This is part of Marc H. Ellis’s “Exile and the Prophetic” feature for Mondoweiss. To read the entire series visit the archive page.
Just when you thought it was safe to get out of the (Jewish Empire) water, yikes, another survey. The survey is of American rabbis, the pulpit type, who rarely go near any issue that might interfere with their mortgage.
The survey is about rabbis and Israel. The title is suggestive: “Reluctant or Repressed: Aversion to Expressing Views on Israel Among American Rabbis.” (PDF)
We already know that dissent on Israel in the rabbinate is lacking. For the most part, rabbis are outrageously silent on Israel. Some are incredibly belligerent. The survey confirms both. But the highest percentage by far is fear.
Our rabbis are afraid of their Israel shadow.
Reading between the lines, the survey also suggests that rabbis are afraid to speak to the congregation about Israel because they don’t know much about Israel anyway. The survey doesn’t go there explicitly. Instead, rabbinic Israel credentials are highlighted. The rabbis have a “passionate commitment” to Israel; they spend a year of seminary study in Jerusalem; their command of ancient and modern Hebrew is impressive.
In other words, rabbinic knowledge about Israel is negligible. Palestine doesn’t figure in their lives or training at all.
Perhaps a better title for the survey: “Reluctant, Repressed and Ignorant.”
This means that the last place to go to hear the truth about Israel – and Palestine – is your local rabbi.
The unasked questions in this survey are many. With the seminal issue of Palestine facing the Jewish people what isn’t asked is telling.
Think of this unasked question: “As a rabbi, what do you say to your congregation about the ethnic cleansing of Palestinians in 1948 so essential to the creation of the state of Israel?” Perhaps this should come first: “As a rabbinic candidate in seminary training in America and Israel, did you study the ethnic cleansing of Palestinians in the creation of the state of Israel?”
Follow up could follow two tracks: 1) “If you have studied the ethnic cleansing of Palestinians, as a rabbi how do you integrate this knowledge into your congregational teaching opportunities?” 2) “If you haven’t studied the ethnic cleansing of Palestinians in the creation of the state of Israel, do you think studying that history would help you as a rabbi guide your congregation to discuss difficult issues relating to Israel and Palestine?”
Check out the survey’s conclusion. See if the Jewish establishment, including our rabbis, is going anywhere. Or do they want to remain in the forever “be civil” holding pattern?
This as Palestine is destroyed and with it the Jewish ethical tradition which, according the survey, the rabbis uphold. Judge for yourself:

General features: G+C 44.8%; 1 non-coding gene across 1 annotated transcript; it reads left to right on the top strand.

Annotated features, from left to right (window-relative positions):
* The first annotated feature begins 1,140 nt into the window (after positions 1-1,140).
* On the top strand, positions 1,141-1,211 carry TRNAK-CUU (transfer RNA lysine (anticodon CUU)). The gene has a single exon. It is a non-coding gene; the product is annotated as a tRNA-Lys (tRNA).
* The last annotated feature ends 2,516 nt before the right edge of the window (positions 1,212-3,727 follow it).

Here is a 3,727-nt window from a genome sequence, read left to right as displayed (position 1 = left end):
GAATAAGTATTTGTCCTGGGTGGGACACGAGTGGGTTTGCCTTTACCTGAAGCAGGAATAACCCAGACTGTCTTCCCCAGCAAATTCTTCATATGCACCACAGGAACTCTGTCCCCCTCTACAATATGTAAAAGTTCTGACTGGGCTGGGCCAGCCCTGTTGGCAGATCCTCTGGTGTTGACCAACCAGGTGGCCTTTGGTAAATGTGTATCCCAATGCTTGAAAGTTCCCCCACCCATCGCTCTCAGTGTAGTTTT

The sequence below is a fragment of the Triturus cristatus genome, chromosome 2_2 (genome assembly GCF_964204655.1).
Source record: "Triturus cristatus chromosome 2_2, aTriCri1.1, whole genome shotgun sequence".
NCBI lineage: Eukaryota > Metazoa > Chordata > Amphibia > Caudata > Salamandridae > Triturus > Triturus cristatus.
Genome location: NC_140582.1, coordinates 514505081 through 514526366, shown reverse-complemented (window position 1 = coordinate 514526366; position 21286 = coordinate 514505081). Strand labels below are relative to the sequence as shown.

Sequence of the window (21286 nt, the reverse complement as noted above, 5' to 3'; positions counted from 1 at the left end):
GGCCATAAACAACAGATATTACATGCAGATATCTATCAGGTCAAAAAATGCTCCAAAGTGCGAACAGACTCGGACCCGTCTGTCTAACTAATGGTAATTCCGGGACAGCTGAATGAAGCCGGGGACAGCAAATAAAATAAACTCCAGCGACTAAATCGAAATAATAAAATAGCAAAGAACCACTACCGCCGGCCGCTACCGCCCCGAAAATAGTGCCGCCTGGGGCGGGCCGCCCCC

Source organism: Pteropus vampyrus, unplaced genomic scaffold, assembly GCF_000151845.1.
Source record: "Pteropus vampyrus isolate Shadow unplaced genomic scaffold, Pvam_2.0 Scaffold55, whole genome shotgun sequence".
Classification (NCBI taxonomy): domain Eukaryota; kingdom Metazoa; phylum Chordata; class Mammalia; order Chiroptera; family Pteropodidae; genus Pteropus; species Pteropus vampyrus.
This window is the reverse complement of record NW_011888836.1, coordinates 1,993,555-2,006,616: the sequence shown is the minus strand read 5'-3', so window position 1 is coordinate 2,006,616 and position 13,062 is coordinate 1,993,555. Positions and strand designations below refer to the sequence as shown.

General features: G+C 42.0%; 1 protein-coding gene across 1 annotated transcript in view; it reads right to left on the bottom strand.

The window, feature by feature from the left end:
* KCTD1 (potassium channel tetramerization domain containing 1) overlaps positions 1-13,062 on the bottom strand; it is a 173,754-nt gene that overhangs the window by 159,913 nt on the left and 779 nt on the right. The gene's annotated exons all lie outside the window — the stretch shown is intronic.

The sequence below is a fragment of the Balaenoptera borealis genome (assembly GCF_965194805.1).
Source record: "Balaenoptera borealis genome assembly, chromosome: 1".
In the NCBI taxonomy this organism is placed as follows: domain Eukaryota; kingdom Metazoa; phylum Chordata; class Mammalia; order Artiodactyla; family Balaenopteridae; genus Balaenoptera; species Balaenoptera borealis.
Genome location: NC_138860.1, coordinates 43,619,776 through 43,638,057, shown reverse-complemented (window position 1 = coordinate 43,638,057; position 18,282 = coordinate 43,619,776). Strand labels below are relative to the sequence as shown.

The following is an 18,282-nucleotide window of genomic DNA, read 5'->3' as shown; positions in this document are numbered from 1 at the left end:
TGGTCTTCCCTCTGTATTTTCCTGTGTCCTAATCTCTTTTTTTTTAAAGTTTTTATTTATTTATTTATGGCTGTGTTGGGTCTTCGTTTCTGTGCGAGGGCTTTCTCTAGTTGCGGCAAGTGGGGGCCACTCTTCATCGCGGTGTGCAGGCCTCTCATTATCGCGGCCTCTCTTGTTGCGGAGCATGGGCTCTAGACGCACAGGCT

With Israel the subject of such passion among a large number of American Jews, and an even larger numbers of their leaders, including their rabbis, divisions about the moral and political issues related to Israel and its conflict with the Palestinians are inevitable. Given these differences, it is also inevitable that leaders, especially those with views somewhat at variance with those held by official Israeli leaders and their American Jewish supporters, will find it challenging to publicly articulate their views on the conflict. If such is the case for leaders in general, matters are probably even more complex for rabbis. Rabbis are charged with serving as moral leaders and exemplars, yet they are also beholden to and subject to the whims of congregants and others who exercise control over the rabbis’ careers and employment conditions.
Here is the survey’s concluding paragraph. What is the message in this rabbinic bottle?
For communal leaders and policy makers, the survey’s results point to the need to advocate increasing civility in the conduct of discourse and debate around Israel. Repression of such debate and the free expression of views by people – such as rabbis – who are deeply committed to Israel, means the loss of an opportunity to engage members of the Jewish public with a full variety of views about Israel and the conflict. A stifled debate means a less healthy discourse and missed educational opportunities, to say nothing of leadership and rabbinic careers that are injured as a consequence. The openness and vigor of Israel’s democracy can well serve as a model and frame for the discussions of Israel’s policies that can and should characterize the parallel discourse among America’s Jews – including their rabbis and other communal leaders.
How long will surveys like this rehearse the tired old clichés of commitment to Israel, educational opportunities, the openness and vigor of Israeli democracy?
No doubt until Palestine disappears completely.